By DAN REYNOLDS, senior editor of Risk & Insurance®
Backers who hope to create a captive insurance and risk retention group industry in New Jersey are gearing up for that state's fall legislative session. Supporters wager that a domicile could be formed in that state by the end of the year.
If their efforts are successful, New Jersey would become the 26th U.S. captive insurance domicile.
"I did my job by developing and passing the legislation. Now I get to hand it over to other people to do their job to actually put this to work," said New Jersey State Assemblyman Gary Schaer, a Democrat from Passaic, who sponsored A-2360, the legislation enabling a captive industry that cleared the New Jersey General Assembly in June.
While he's pleased that captive legislation passed the Assembly, Gregg Sgambati, the president and founder of the New Jersey Captive Insurance Association, said he would like to see a provision allowing for risk retention groups added to the Senate legislation. Language allowing for risk retention groups was omitted from the June bill that was passed by the Assembly.
Sgambati theorized that it might take some time for regulators in New Jersey to familiarize themselves with risk retention groups. But he hoped that allowances for them can be added to a bill that could be under consideration by the state Senate's finance committee in a matter of weeks.
"We strongly believe they should be included, and we plan to address that with the Senate," Sgambati told Risk & Insurance® in an interview Sept. 3.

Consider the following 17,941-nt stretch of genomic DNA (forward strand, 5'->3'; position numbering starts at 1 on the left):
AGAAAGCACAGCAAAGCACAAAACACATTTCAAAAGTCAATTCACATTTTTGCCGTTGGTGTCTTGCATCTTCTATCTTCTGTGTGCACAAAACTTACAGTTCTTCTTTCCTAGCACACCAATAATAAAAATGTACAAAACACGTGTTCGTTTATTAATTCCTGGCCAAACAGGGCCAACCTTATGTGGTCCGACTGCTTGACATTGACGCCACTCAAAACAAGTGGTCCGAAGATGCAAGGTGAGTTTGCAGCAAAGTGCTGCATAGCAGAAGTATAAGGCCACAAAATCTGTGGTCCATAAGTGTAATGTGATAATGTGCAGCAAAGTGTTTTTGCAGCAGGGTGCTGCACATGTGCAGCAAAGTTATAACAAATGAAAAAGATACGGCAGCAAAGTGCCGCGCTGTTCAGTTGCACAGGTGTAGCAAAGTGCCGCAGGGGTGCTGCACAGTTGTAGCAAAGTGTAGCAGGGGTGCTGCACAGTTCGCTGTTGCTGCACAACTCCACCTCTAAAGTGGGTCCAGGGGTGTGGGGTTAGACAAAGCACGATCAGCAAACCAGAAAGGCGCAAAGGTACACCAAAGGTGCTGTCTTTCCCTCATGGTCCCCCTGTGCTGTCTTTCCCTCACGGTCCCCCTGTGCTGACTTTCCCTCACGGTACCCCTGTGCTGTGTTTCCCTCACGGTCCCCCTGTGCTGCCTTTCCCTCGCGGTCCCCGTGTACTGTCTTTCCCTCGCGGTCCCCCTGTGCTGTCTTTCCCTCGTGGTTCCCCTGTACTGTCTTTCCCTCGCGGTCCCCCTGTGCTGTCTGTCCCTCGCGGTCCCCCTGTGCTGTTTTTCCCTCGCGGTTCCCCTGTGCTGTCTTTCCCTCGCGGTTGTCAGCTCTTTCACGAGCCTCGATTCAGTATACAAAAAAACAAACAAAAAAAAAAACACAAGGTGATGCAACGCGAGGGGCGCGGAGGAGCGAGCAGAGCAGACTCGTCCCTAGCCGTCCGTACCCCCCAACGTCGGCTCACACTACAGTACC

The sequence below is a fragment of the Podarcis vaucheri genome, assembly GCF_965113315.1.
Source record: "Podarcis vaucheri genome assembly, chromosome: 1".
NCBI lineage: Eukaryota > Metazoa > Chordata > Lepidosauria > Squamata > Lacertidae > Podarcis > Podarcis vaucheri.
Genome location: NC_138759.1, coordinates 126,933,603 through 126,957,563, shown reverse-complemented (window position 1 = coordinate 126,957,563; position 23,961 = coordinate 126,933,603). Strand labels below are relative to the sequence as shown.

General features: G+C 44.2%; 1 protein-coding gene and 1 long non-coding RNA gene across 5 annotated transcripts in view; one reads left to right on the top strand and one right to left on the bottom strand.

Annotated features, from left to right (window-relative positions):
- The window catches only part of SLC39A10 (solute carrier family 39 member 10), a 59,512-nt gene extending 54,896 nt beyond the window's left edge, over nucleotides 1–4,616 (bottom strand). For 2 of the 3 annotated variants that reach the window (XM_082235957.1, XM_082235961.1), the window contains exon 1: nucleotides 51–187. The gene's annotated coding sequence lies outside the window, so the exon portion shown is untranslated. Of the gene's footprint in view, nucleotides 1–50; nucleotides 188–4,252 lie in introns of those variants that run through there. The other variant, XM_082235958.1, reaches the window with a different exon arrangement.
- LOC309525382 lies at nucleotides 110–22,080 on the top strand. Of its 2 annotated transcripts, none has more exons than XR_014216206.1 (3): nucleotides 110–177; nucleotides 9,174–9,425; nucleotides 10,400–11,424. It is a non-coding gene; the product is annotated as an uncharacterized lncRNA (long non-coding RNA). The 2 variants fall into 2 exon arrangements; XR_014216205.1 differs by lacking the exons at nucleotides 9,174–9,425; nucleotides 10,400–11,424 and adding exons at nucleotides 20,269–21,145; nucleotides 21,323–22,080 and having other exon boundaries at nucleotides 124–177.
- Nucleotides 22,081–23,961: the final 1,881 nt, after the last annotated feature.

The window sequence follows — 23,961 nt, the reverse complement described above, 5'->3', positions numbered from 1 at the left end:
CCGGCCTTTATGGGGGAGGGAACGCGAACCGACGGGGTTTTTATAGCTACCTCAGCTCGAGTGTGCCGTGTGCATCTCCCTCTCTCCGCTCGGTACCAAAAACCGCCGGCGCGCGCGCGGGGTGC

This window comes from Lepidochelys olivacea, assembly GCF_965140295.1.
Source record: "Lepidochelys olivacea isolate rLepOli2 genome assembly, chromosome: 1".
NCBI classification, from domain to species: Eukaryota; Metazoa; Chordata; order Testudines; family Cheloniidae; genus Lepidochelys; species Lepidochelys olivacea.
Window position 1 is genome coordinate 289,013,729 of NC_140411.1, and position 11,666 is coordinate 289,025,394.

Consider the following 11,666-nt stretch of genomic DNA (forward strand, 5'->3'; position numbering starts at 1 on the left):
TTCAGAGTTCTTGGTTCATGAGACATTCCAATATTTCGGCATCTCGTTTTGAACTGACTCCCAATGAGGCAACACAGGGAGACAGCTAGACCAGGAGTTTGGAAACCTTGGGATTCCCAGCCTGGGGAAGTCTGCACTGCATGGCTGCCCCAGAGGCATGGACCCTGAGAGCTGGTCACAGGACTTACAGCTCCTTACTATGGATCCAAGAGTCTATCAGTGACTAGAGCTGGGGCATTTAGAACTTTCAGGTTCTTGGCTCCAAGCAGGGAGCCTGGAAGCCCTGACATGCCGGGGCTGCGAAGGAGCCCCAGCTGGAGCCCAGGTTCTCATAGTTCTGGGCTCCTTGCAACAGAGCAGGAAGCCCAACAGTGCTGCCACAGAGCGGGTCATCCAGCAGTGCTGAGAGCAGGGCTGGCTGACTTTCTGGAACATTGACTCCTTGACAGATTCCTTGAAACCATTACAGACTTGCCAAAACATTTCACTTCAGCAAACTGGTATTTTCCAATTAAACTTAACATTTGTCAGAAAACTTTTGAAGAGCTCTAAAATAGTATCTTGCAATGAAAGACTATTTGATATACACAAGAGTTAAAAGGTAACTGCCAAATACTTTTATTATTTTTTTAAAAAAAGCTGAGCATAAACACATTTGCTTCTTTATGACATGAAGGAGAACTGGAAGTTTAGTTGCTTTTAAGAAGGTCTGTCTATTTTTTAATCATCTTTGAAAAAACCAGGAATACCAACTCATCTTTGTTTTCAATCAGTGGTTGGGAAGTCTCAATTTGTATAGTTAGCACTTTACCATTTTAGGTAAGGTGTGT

Sgambati said that the argument for establishing risk retention groups and captives in the state rests on a simple premise: The industry will create jobs and tax revenue and is in line with Gov. Chris Christie's pro-business agenda.
"I really don't see any negatives," Sgambati said.
A spokesman in the office of Gov. Christie said that the governor hasn't yet weighed in on whether he would sign captive legislation or not. Should both chambers of the legislature pass a piece of legislation, Christie would have 45 days to review it, during which he can either sign it or veto it, the spokesman said. If Christie takes no action, the legislation would become law.
With its location in the middle of the East Coast and the fact that it hosts a good number of Fortune 500 companies, Schaer said, New Jersey is ripe for a captive industry and can only benefit from it.
In addition to being host to such Fortune 500 giants as Johnson & Johnson, Merck, Honeywell and Wyeth, the state also houses one of the most solid domestic property/casualty companies in the Warren, N.J.-based Chubb Group of Insurance Cos.
That said, Schaer added that he knows the state would have a long way to go to rival a domicile like Vermont, which licensed its 900th captive this year and is looked at as the industry's gold standard.
Sgambati, who has a professional history in the captive industry on the service provider side, said that he was motivated to form the New Jersey Captive Insurance Association when a business associate in Arizona asked him about New Jersey's captive insurance law. Sgambati said that he did some research into the issue and found the state didn't have one.
The NJCIA was formed in December 2009 and has about 100 members.
Neighboring states already have captive laws on their books. In 2008, New York had 50 licensed captives, and Delaware had 40 licensed captives.
September 7, 2010
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